Engineering & Mining Journal

APR 2018

Engineering and Mining Journal - Whether the market is copper, gold, nickel, iron ore, lead/zinc, PGM, diamonds or other commodities, E&MJ takes the lead in projecting trends, following development and reporting on the most efficient operating pr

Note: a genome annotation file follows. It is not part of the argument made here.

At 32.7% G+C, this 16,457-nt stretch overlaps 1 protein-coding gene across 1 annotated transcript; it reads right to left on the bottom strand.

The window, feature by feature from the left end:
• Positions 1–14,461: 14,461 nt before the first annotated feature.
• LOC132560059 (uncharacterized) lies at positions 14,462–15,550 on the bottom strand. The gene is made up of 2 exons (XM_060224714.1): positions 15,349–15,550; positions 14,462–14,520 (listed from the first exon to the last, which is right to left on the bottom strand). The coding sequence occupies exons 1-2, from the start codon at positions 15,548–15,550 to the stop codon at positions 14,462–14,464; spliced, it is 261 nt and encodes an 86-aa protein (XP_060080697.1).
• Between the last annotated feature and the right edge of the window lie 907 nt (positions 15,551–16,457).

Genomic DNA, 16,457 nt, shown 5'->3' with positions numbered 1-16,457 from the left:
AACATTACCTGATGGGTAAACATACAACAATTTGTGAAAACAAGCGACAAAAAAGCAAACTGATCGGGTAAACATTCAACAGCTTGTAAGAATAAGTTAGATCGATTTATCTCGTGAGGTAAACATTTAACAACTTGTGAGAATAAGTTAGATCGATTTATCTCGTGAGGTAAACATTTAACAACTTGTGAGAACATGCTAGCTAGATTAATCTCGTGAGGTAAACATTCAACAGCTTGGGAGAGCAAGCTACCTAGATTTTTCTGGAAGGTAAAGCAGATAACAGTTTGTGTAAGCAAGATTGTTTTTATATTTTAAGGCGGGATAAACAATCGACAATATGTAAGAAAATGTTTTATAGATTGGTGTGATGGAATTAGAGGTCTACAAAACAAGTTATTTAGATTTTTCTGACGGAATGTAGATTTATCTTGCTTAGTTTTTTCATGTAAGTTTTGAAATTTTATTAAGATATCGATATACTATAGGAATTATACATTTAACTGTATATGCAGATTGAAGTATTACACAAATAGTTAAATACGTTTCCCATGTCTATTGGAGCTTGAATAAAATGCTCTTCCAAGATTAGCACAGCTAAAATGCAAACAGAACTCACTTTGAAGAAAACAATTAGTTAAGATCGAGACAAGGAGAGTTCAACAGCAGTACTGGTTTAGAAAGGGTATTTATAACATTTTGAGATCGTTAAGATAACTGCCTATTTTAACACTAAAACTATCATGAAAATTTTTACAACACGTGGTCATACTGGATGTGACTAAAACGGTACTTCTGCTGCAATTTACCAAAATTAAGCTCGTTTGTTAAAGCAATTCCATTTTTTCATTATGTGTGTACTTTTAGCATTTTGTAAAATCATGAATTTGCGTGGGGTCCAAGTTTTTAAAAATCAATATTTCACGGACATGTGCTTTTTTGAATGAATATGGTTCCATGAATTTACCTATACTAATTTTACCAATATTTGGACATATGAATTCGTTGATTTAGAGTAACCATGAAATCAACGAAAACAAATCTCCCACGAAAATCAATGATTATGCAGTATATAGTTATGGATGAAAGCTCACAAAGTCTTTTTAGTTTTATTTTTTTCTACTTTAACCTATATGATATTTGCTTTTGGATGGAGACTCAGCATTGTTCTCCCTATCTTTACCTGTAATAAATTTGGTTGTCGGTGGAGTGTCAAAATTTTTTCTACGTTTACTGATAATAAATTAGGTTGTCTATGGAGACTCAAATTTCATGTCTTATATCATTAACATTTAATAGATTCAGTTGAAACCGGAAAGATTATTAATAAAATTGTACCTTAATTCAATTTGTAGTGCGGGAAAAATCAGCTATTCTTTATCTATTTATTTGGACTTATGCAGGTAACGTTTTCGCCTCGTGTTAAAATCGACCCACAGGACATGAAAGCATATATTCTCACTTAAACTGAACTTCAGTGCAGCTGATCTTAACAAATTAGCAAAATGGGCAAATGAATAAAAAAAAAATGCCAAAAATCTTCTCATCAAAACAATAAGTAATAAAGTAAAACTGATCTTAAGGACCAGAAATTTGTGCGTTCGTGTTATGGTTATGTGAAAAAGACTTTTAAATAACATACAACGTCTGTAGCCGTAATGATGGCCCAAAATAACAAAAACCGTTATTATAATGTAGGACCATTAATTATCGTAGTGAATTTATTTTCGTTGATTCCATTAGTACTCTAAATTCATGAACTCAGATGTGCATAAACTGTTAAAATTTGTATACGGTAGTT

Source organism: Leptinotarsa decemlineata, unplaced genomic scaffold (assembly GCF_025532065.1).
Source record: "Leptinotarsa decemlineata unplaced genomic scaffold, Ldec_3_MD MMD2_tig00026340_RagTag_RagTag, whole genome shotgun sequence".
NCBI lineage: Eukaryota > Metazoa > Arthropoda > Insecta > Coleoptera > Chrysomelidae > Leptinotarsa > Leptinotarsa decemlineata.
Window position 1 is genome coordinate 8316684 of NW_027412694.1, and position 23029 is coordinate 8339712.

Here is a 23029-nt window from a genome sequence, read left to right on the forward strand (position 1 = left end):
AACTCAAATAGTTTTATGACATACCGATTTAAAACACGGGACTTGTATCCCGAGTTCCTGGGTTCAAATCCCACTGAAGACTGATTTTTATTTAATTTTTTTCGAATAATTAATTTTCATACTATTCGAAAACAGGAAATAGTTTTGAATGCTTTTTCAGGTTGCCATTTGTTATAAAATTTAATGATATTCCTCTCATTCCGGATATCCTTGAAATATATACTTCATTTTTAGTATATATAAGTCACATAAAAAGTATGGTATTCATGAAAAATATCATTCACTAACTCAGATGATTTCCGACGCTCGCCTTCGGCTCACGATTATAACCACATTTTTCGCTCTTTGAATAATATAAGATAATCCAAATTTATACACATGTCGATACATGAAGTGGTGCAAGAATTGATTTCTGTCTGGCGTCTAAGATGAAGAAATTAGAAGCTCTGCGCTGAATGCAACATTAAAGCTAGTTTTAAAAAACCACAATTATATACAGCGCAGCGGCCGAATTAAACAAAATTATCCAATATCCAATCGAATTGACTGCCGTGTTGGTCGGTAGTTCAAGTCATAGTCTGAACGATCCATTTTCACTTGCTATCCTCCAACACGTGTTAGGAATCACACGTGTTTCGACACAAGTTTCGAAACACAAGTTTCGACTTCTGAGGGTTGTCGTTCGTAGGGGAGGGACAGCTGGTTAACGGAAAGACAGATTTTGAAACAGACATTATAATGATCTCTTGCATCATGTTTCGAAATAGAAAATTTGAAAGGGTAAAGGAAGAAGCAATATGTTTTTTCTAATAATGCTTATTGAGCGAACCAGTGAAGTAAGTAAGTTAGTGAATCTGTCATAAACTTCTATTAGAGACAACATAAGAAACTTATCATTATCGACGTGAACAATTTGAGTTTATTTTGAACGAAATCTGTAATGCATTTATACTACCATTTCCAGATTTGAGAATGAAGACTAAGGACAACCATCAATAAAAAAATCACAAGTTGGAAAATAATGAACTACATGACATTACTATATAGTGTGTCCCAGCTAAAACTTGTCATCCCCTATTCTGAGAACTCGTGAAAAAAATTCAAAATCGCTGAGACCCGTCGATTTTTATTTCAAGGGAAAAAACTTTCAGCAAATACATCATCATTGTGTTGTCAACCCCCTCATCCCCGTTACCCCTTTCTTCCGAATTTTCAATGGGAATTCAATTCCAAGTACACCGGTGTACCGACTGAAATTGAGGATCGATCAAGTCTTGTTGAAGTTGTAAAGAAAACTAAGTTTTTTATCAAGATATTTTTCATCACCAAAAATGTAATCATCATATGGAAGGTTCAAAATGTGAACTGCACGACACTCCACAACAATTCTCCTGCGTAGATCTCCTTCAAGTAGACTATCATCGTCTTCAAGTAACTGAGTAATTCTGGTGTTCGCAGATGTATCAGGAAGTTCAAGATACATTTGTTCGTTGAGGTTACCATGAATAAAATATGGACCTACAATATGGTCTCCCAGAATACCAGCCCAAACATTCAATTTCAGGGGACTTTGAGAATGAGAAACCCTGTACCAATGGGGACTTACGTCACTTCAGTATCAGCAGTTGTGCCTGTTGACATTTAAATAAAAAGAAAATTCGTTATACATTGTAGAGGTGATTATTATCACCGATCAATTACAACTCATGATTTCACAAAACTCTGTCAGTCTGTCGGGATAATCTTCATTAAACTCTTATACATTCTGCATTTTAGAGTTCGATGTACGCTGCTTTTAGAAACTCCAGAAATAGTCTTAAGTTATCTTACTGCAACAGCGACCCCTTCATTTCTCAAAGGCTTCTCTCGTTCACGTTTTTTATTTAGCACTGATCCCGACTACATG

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MOTORS AND DRIVES APRIL 2018 • E&MJ 65 manufacturers also have introduced new motor configurations aimed at meeting specific mine-application demands. One example of this trend comes from Nidec, which pointed out that the use of inverters in mine pumping applications has increased dramatically over the past few years. The combination of an inverter and induction motor with a pump produc- es an economical variable-speed drive system that has the potential to provide energy savings and process optimization, according to the company. It may also lead to improved system reliability. Responding to rising demand for vari- able speed motors in industrial appli- cations, in October 2017, Nidec added U.S. Motors brand vertical totally en- closed fan cooled (TEFC) inverter duty motors to its stocked offerings. These ver- tical HOLLOSHAFT high-thrust motors, for use on turbine, mix flow and propeller pumps, range from 5 hp to 300 hp, and are suitable for variable frequency drive (VFD) operation per NEMA standards. The HOLLOSHAFT motor was devel- oped to meet the specific needs of the vertical turbine pump industry. The pump shaft is extended through the hollow shaft, so adjustments required to lift im- pellers and give a running clearance with the pump casing, can be made by a nut threaded on the shaft at the accessible top portion of the motor. On a broader scale, innovations in sensor, communication and analytical technologies, combined with their sub- sequent cost reductions, are leading to an increased demand for remote wire- less condition monitoring solutions in a wide array of industries. These include metals and mining, according to Thomas Schardt, Nidec's senior director of IoT. "End users expect access to real-time data at a much lower cost compared to traditional route-based monitoring. We recognize an increasing demand in the manufacturing industry to monitor and assess machine health condition in or- der to avoid unexpected downtimes and loss of production time," said Schardt. "There is a global trend for companies to use IoT to gather real-time data and achieve quantifiable results that deliver better performance and cost savings. Our solution is based on simplicity, reliability, connectivity and diagnostic intelligence." Nidec's solution is FORECYTE, a stand-alone remote monitoring plat- form introduced last year that uses bat- tery-powered wireless sensors to measure equipment vibration and temperature. FORECYTE collects continuous, real-time data, and visualizes deteriorating equip- ment health. The data is sent wirelessly from the sensor to a gateway and from there through either Ethernet, Wi-Fi or cellular to a cloud portal where it is ag- gregated, stored, analyzed and visualized using a web interface. Data can be ac- cessed at anytime from anywhere using a browser on a web-enabled device. According to Nidec, this advanced form of monitoring offers more value when predictive analytics are added to the equation. Using algorithms, the data collected through monitoring can be mod- eled to identify patterns that help users not only intervene on imminent break- downs, but predict future behaviors and events. Additional sensors and analytics currently being developed, said Nidec, will empower end-users to make smart- er, performance-based equipment deci- sions, ultimately leading to lower oper- ating costs and longer equipment service life. The platform is scalable and has the capability to be integrated with existing supervisory control and data acquisition (SCADA) and legacy systems. Motors Save Megawatts In regions such as Africa, where electrical power can be unreliable, of poor quality and/or prohibitively expensive, modern high-efficiency motors can help cut ener- gy bills and maintenance. Zest WEG, an Africa-based subsidiary of Brazilian elec- trical equipment manufacturer WEG, is taking aim at that market. Almost two-thirds of the power con- sumed by the mining sector is associat- ed with electric motors, so these items of equipment are important for mines to look at when demanding savings, according to Zest WEG Group's African business development executive, Edson Cristofolini. "Where an old 55-kW motor is oper- ating 24 hours a day and seven days a week, we estimate that a mine can save over 20 MW a year by replacing it with a new WEG Top Premium Efficiency IE3 motor," said Cristofolini. These savings add up when consid- ering how many motors are operational on a large mine, he pointed out, also noting that apart from reducing ener- gy consumption, the WEG motors also contribute to mine profitability through a combination of long life, low mainte- nance and reliability. "Repairs and replacements are es- pecially costly and time consuming for mines in remote locations, so these mo- tors are designed to operate reliably un- der harsh operating conditions," he said. "An important aspect of the design in the WEG Top Premium Efficiency IE3 range, for instance, is the class H Insulation with class B temperature rise." This provides a buffer of 60°C between the motor windings' average operating temperature and the actual motor insulation capability, protecting the motor where quality of power var- ies or where ambient temperatures are very high. The motors' design also provides a ser- vice factor of 1.15, allowing a motor to be overloaded by up to 15% continuously without compromising reliability, accord- ing to WEG. With the lower losses and the reduced operating temperature of these high efficiency motors, bearing tempera- tures are also lower. "Lower bearing temperature means that less grease is used, and the intervals between the re-greasing of bearings are longer," said Cristofolini. Nidec's TEFC inverter duty motors are designed specifically to meet the needs of vertical turbine shaft applications.